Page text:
Air leakage testing is the measurement of uncontrolled ventilation from a building’s fabric. The result is expressed as a quantity in the form of air pressure (m3 per hour) per square metre of building fabric. Part L2A of Building Regulations has demanded that such tests be conducted. The results of air permeability rate should not exceed 10m3/h/m2. In order to comply with the SAP assessment, it may be necessary to achieve a lower air permeability rate. To get your building’s required air permeability rate, check its design-stage SAP or SBEM assessment. An excessive amount of air leakage leads to greater energy expenses, heat reduction, carbon dioxide discharge and draughts.

We Test Your Automatic Opening Vent’s Smoke Shaft

We undertake smoke shaft integrity testing to confirm that the shaft is sufficiently air tight in order to allow the automatic opening ventilation to perform as required when it is fitted and commissioned. When there is a fire, the auto opening vents play an important part in expelling smoke in multi-storey buildings. For the vents and fans to operate at the expected level, the smoke shaft must be air tight to create a difference in air pressure and give emergency services when needed. We’re committed to automatic opening vents builders’ target for air permeability. This enables the vents to work efficiently. An air pressure test is taken for the smoke shaft by installing a fan inside. The intended openings of the shaft (i.e. extract point and openings for ventilation grilles on each floor) are sealed off for the test so that the integrity of the shaft itself can be determined. The fixing and commissioning of the auto opening vents happen after the test is completed.

Air Flow Measurement of Domestic Ventilation (extraction fan testing)

Buildings that are well insulated and air tight are the standard for buildings. As a result, a high-quality ventilation system that is adequate and performs as required is vital. We evaluate extraction rates. It is important to ensure the ventilation strategy is working effectively. This helps to remove pollutants from the air and control excess humidity, particularly in rooms such as bathrooms and kitchens. Part F states that all new constructions must have intermittent extractor fans whose air flow rates will be calculated and the results given to Building Control before the building work is finished.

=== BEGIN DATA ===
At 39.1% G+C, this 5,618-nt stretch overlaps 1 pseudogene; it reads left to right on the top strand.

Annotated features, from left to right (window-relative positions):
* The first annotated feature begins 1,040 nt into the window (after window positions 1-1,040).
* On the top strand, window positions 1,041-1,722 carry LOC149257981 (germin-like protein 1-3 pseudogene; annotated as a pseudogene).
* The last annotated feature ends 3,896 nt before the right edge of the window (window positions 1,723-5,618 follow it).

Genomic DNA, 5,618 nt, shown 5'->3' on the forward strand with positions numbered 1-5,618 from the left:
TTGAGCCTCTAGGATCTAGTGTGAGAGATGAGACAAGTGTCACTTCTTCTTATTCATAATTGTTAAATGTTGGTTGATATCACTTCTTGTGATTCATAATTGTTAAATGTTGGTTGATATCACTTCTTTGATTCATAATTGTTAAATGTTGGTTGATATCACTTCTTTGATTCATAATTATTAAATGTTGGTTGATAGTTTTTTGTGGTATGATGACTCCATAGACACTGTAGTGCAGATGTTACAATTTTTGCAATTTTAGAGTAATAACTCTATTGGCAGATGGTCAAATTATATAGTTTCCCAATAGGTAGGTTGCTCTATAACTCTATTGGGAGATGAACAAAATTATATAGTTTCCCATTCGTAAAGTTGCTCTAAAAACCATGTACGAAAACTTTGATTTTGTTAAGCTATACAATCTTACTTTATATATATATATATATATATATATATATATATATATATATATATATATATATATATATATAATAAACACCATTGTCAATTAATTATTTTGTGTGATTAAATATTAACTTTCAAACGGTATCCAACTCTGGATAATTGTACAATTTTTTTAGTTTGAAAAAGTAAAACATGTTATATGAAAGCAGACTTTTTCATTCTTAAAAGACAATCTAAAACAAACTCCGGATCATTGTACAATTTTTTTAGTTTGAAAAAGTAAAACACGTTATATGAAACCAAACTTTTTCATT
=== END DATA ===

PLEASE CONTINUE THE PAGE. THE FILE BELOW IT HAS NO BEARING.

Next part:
Particular Test and Building Readiness Operation

Air tightness tests calculate the level of air leakage a building has and if it is excessive. Improving the air tightness of a building not only enhances the comfort of the occupants, but can also increases the building’s energy efficiency.

It is difficult to notice unwanted openings in a building envelope. They might be blocked by the internal finishes. If you know the leakage paths of a building, you will know if it is air tight.

Under the new policies of building developments, the lowest number of domestic buildings developers have to test in an area is 20%. However, this depends on the quantity of different house kinds to ensure there is a regular sample throughout the survey. We recommend that all dwellings be tested, as there is a penalty for developments that are not tested.

What Should You Do Before Testing Your Building?

Our test engineers require the drawings (plans and elevations) and target air permeability requirements of your building before taking the test. We would like to know the requirements and the building envelope’s size prior to testing. The tests take 30 – 60 minutes, and wind speed does not surpass 6m/s. Making your building ready by ensuring it has an air tight environment will involve:

  • Open and secure all internal doors;
  • Close all windows;
  • Switch off all mechanical ventilation systems;
  • Seal ventilation;
  • Close smoke vents;
  • Fill all drainage traps;
  • Switch off all range cookers/stoves 24 hours before testing (if applicable)

Building Envelope Measurement

We undertake the building envelope calculations before we arrive on the site. The building envelope is the surface area of the thermal boundary of the building. The calculations, which are extracted from the drawings, are fed into our estimations when testing your building for air leaks.

Air Barrier Envelope Area

Air permeability, according to Approved Document L1A (2010), has to do with “air leakage rate per hour per square metre of envelope area at the test reference pressure differential of 50 pascals (50n/m2)”. The building’s envelope area has to do with the total area of all the floors, walls, and ceilings bordering the internal environment, including those below external ground level. These include shared walls, floors and ceilings in storey buildings. Internal dimensions are used to measure the envelope area.